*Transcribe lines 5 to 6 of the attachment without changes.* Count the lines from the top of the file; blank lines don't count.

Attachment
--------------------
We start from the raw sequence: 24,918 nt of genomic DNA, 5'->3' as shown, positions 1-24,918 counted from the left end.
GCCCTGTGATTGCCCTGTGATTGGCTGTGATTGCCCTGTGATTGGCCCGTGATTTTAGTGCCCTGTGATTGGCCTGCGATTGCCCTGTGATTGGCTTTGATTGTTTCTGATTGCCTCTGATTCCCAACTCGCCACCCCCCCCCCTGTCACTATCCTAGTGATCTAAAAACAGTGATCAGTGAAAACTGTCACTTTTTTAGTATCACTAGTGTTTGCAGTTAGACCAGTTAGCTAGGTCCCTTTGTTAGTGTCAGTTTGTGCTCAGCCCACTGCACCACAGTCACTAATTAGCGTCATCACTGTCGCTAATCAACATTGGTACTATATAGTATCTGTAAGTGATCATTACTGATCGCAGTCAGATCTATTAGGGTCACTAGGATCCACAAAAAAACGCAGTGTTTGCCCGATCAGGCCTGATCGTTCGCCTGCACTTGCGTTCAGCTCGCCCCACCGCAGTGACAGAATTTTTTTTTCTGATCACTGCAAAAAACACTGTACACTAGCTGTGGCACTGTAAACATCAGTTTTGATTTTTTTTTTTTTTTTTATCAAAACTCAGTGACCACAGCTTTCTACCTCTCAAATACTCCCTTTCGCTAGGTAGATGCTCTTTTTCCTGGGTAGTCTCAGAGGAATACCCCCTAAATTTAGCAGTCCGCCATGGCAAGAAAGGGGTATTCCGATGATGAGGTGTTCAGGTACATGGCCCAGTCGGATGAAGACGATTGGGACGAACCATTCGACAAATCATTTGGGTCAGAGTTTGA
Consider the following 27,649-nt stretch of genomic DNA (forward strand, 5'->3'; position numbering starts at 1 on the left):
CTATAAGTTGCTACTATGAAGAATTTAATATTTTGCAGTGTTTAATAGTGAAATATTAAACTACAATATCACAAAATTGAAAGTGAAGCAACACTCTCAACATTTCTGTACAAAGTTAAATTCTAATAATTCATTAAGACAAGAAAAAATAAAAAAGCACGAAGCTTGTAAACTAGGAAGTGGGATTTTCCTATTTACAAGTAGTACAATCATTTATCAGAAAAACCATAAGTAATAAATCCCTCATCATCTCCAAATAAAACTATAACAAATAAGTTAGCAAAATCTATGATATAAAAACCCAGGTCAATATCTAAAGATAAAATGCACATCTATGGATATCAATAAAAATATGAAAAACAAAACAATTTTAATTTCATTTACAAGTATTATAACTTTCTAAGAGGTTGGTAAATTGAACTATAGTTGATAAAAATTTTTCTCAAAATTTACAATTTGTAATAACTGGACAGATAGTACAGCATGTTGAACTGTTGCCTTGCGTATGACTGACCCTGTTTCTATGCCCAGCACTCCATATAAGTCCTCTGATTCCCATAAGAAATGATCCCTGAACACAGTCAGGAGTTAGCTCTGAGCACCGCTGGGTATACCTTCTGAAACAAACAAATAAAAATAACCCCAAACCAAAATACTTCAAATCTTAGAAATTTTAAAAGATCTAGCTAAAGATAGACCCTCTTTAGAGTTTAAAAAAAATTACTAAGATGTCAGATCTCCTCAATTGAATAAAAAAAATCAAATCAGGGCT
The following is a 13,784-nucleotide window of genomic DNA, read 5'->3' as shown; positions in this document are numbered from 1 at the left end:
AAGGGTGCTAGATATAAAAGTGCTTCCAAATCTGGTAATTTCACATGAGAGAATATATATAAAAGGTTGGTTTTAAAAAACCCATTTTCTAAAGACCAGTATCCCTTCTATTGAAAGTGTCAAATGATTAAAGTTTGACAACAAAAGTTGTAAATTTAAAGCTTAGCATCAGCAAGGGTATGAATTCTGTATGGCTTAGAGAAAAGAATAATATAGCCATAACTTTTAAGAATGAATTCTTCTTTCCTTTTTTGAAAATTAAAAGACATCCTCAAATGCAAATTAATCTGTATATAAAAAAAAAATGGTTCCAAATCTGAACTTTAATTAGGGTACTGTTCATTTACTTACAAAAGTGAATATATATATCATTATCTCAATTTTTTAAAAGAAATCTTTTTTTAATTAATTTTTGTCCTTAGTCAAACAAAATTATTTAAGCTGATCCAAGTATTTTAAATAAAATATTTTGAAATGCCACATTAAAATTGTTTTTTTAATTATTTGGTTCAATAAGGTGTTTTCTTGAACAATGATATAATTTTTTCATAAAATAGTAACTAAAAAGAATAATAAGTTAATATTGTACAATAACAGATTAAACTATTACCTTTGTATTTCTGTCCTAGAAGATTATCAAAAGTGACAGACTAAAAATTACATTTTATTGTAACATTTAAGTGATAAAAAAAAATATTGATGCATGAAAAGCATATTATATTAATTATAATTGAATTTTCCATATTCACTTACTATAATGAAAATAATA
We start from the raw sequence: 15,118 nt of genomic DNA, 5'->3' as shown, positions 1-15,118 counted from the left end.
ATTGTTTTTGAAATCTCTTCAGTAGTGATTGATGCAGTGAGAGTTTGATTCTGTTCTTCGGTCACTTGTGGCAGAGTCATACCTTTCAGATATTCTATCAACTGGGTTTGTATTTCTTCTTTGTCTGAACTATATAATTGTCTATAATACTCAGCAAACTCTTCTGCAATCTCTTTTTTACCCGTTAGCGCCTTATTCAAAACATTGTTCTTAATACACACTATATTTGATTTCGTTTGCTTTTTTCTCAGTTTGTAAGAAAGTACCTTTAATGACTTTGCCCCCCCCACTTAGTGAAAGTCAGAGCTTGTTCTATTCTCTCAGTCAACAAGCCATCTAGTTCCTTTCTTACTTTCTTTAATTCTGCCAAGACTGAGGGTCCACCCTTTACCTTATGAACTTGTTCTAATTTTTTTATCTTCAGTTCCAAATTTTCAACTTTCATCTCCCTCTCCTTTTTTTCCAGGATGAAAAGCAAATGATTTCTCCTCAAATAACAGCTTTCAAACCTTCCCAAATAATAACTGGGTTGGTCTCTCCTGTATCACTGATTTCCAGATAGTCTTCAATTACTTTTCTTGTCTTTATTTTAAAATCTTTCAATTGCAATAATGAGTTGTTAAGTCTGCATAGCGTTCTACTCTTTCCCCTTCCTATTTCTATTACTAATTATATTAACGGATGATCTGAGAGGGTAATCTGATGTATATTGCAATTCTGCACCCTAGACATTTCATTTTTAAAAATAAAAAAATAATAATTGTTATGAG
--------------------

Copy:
The following is a 13,784-nucleotide window of genomic DNA, read 5'->3' as shown; positions in this document are numbered from 1 at the left end:
AAGGGTGCTAGATATAAAAGTGCTTCCAAATCTGGTAATTTCACATGAGAGAATATATATAAAAGGTTGGTTTTAAAAAACCCATTTTCTAAAGACCAGTATCCCTTCTATTGAAAGTGTCAAATGATTAAAGTTTGACAACAAAAGTTGTAAATTTAAAGCTTAGCATCAGCAAGGGTATGAATTCTGTATGGCTTAGAGAAAAGAATAATATAGCCATAACTTTTAAGAATGAATTCTTCTTTCCTTTTTTGAAAATTAAAAGACATCCTCAAATGCAAATTAATCTGTATATAAAAAAAAAATGGTTCCAAATCTGAACTTTAATTAGGGTACTGTTCATTTACTTACAAAAGTGAATATATATATCATTATCTCAATTTTTTAAAAGAAATCTTTTTTTAATTAATTTTTGTCCTTAGTCAAACAAAATTATTTAAGCTGATCCAAGTATTTTAAATAAAATATTTTGAAATGCCACATTAAAATTGTTTTTTTAATTATTTGGTTCAATAAGGTGTTTTCTTGAACAATGATATAATTTTTTCATAAAATAGTAACTAAAAAGAATAATAAGTTAATATTGTACAATAACAGATTAAACTATTACCTTTGTATTTCTGTCCTAGAAGATTATCAAAAGTGACAGACTAAAAATTACATTTTATTGTAACATTTAAGTGATAAAAAAAAATATTGATGCATGAAAAGCATATTATATTAATTATAATTGAATTTTCCATATTCACTTACTATAATGAAAATAATA